And obviously, they are better paying, but these are not jobs that you can end up landing simply because you’re passionate about sports. You need to be qualified, you need to be able to understand these principles. I think as that awareness grows in terms of sports being a proper full-time career and a very rewarding one at that,  you’ll start seeing sports education coming into its own. There are a handful of institutions that are trying to do that right now but I feel that this is another 12 to 24 months before you see a major mushrooming of interest in sports education. I can also sense that the kind of careers that are now opening in sports are very exciting.


What do you think the future of the future of esports is in India and how to maintain that growth in the esports sector in our country?


First and foremost people playing physical sport tend to look down on esports. Their argument is that, if you really are a sportsperson, go out there and play any sort of sport like football.


Number two is that the general perception, at least at a parental level is that esports is some kind of digital addiction or you’re sitting in front of a screen and becoming a couch potato. The truth of the matter why esports has grown the way it has is because what it effectively does is converts screen time into activity time. This generation is very participative. They don’t want to consume content passively. The single biggest thing that was the driver for us in esports is that it can result in great learning, community building & strong entrepreneurial careers.


As a gamer, you get exposed to data time, data analytics, web designing, and coding. If you want to look at it educationally or as something that should expose you to learning,  there’s no end to it. So we tied up with NASEF which is the pioneer in esports education. It is called esports education because it is based on gaming, but it’s all about building STEM skills – science, technology, engineering, and mathematics and making kids more fluent in technology.  Also developing youngsters socially and emotionally.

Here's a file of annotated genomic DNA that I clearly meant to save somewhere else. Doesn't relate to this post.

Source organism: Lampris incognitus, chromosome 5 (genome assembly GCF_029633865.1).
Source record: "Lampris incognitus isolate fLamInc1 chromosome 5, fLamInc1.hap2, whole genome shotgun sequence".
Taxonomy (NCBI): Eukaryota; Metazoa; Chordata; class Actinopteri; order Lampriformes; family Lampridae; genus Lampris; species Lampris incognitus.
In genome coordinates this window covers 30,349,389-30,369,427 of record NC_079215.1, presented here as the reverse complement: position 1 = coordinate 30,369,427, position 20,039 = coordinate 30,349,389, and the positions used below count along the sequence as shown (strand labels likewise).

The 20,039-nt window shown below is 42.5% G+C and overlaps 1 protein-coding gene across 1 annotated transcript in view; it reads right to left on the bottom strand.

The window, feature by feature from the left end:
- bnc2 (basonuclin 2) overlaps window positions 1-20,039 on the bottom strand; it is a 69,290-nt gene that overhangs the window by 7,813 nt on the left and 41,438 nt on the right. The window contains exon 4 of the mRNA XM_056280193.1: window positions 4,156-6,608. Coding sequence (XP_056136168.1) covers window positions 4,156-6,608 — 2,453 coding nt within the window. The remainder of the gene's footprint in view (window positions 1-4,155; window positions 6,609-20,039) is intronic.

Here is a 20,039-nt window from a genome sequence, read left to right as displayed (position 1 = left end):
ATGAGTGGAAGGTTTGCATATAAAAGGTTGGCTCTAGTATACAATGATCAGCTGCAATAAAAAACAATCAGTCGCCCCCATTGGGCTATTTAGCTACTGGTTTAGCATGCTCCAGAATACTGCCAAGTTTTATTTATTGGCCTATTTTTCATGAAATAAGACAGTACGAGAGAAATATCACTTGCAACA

What that program effectively does is that it builds a spirit of entrepreneurship and a spirit of innovation in the kids. If you look at all the innovation that happens globally, it either happens in Silicon Valley, or it happens in the Far East. Why should it not happen here? So given that we don’t have a large enough industrial base, and we cannot create jobs for all our young people, we have to become a country of job creators and not a country of job seekers. And one of the things we are trying to achieve through esports education is to understand how do you help kids convert their passion into a profession. Gaming needs to be understood a little better than it currently is, in terms of what it can do educationally for you, what it can do in terms of honing competitive spirit, what it does in terms of community building and your language skills.


Also, if you look at social media, the entire creator economy is going to be the next big thing as 30% of Gen Z want to become creators. There is no better finishing school than gaming for these people to become creators because when you look worldwide, some of the finest content creators and influencers are actually gamers. They know how to build communities and how to build engagements and that is what effectively you need. As the understanding becomes deeper in terms of what exactly gaming stands for and what it can deliver for you, it will become a very powerful trend. One data point is that 91% of Gen Z are gamers in some form or the other. There is no movement in the history of mankind which had the attention of 91% of that generation.  So to my mind, gaming is not just sport or a digital addiction but gaming is one of the biggest cultural mega trends of all times.




Lot of interpretations still around gaming and esports and fantasy sports. Your thoughts.

A lot of people use gaming and esports interchangeably even when they are not. When we talk about gaming, I would like to broadly break up it up in three parts.


Firstly, there is the fantasy sports part. The second is the real money gaming where you can make money if you do well. And then the third aspect of gaming is called esports which has a more competitive element. And esports is now being seen increasingly as a mainstream sport. So for instance, it was there in the Asian Games and it’s there in the Commonwealth Games. Olympics is having the Olympic Esports series in Singapore in June. So I think there’s a greater recognition and that’s why esports needs to be looked at as a proper mainstream well defined sport.